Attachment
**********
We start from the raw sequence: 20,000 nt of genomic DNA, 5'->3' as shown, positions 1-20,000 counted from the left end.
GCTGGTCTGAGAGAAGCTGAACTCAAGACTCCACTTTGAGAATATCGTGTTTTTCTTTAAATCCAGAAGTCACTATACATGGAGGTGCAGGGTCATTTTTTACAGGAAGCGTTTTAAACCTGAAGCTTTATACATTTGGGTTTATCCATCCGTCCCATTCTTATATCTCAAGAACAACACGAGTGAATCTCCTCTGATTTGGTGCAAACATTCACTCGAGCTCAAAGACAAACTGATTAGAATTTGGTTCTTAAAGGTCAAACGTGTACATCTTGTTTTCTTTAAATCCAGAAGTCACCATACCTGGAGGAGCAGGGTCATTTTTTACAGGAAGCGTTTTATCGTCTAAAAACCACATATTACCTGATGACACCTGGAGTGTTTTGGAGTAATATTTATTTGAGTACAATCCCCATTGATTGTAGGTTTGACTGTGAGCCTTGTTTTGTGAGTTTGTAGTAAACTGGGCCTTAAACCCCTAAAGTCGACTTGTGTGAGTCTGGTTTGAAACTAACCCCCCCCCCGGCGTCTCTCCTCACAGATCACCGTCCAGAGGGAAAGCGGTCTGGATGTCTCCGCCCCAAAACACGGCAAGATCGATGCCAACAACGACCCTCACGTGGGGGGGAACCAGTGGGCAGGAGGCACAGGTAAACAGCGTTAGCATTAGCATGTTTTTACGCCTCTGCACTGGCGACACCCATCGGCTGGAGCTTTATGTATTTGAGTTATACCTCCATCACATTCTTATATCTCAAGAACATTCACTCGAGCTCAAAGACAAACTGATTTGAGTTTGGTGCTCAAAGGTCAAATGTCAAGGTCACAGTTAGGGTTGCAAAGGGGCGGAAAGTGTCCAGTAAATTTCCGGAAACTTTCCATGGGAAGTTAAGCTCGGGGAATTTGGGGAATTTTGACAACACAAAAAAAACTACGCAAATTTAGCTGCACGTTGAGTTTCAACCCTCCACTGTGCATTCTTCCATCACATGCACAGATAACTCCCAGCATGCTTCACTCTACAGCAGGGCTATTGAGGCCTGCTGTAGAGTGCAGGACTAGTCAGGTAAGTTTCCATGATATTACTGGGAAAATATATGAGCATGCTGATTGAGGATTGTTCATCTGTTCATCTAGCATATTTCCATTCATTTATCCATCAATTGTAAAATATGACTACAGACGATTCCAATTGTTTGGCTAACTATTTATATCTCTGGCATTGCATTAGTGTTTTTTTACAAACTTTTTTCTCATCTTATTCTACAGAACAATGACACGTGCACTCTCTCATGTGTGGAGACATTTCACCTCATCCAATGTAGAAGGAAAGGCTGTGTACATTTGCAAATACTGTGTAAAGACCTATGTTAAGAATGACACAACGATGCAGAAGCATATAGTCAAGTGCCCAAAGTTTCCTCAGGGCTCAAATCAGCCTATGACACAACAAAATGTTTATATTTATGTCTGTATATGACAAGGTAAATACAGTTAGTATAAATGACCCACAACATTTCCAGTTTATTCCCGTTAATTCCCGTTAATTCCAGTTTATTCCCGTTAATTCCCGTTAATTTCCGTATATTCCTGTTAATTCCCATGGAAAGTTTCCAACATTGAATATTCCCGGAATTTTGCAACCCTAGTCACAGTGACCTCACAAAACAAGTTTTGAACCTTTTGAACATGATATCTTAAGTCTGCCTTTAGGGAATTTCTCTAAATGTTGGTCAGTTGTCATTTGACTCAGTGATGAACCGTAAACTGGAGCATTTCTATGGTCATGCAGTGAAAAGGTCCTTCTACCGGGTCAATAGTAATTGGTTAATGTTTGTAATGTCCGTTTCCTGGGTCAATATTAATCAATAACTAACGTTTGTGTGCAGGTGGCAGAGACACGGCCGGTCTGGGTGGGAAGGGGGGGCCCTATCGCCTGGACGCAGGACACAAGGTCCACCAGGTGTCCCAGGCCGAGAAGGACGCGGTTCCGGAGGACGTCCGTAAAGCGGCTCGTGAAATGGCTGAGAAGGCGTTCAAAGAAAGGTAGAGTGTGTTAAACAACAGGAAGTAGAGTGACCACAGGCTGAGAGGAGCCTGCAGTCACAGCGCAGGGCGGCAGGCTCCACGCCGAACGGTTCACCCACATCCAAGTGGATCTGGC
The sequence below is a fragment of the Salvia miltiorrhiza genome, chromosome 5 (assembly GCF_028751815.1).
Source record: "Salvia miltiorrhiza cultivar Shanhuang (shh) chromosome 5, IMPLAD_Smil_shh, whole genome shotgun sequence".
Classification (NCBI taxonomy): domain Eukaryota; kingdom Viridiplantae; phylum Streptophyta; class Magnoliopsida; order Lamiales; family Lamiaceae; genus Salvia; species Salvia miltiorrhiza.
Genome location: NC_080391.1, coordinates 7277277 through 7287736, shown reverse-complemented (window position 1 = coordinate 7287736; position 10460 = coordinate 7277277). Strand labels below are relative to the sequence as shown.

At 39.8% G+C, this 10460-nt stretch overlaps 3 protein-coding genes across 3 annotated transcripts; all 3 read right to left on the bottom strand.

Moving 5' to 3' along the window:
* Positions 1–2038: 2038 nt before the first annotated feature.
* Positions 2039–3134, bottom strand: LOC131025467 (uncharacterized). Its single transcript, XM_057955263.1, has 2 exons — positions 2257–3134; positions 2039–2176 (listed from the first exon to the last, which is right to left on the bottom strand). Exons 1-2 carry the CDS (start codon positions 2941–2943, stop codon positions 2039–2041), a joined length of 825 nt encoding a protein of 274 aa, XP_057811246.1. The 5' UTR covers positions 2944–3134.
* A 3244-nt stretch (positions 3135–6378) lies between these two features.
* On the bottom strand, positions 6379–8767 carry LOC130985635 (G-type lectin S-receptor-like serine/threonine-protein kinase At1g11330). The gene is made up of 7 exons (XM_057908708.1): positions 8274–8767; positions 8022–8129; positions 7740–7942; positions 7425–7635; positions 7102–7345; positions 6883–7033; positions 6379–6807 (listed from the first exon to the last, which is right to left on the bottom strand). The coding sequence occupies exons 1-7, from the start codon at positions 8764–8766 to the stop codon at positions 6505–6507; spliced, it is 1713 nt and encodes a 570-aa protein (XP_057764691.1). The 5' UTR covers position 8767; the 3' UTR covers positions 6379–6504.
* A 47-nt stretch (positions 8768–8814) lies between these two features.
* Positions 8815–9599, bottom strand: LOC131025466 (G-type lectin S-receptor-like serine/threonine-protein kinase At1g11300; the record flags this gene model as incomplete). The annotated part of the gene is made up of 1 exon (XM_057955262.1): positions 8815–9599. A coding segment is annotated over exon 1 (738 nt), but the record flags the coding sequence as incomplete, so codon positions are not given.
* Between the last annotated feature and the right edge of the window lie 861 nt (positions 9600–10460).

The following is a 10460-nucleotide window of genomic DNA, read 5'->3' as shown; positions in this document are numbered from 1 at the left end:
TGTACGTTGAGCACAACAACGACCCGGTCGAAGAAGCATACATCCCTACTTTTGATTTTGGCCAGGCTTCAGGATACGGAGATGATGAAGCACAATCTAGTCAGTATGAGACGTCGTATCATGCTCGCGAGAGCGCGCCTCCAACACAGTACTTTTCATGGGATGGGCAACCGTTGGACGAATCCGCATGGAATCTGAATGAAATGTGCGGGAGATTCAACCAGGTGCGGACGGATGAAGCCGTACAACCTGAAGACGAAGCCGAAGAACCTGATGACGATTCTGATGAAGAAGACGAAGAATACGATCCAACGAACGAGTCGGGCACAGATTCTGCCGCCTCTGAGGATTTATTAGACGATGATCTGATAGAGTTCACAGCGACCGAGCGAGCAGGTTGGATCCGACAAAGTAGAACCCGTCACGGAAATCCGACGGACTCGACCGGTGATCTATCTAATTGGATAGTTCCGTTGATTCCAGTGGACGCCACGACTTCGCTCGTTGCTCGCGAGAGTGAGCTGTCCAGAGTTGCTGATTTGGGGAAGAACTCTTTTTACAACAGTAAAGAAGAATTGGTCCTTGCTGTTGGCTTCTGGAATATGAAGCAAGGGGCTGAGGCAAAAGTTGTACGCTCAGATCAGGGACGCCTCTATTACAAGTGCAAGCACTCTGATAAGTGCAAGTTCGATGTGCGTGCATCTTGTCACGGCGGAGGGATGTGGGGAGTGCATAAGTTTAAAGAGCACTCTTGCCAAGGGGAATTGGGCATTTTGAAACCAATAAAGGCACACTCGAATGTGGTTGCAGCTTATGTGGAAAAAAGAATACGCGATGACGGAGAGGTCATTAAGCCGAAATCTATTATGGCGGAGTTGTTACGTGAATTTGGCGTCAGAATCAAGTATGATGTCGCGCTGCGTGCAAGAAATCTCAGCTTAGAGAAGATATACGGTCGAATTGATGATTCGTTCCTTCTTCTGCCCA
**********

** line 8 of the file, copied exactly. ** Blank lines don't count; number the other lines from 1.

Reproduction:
Moving 5' to 3' along the window: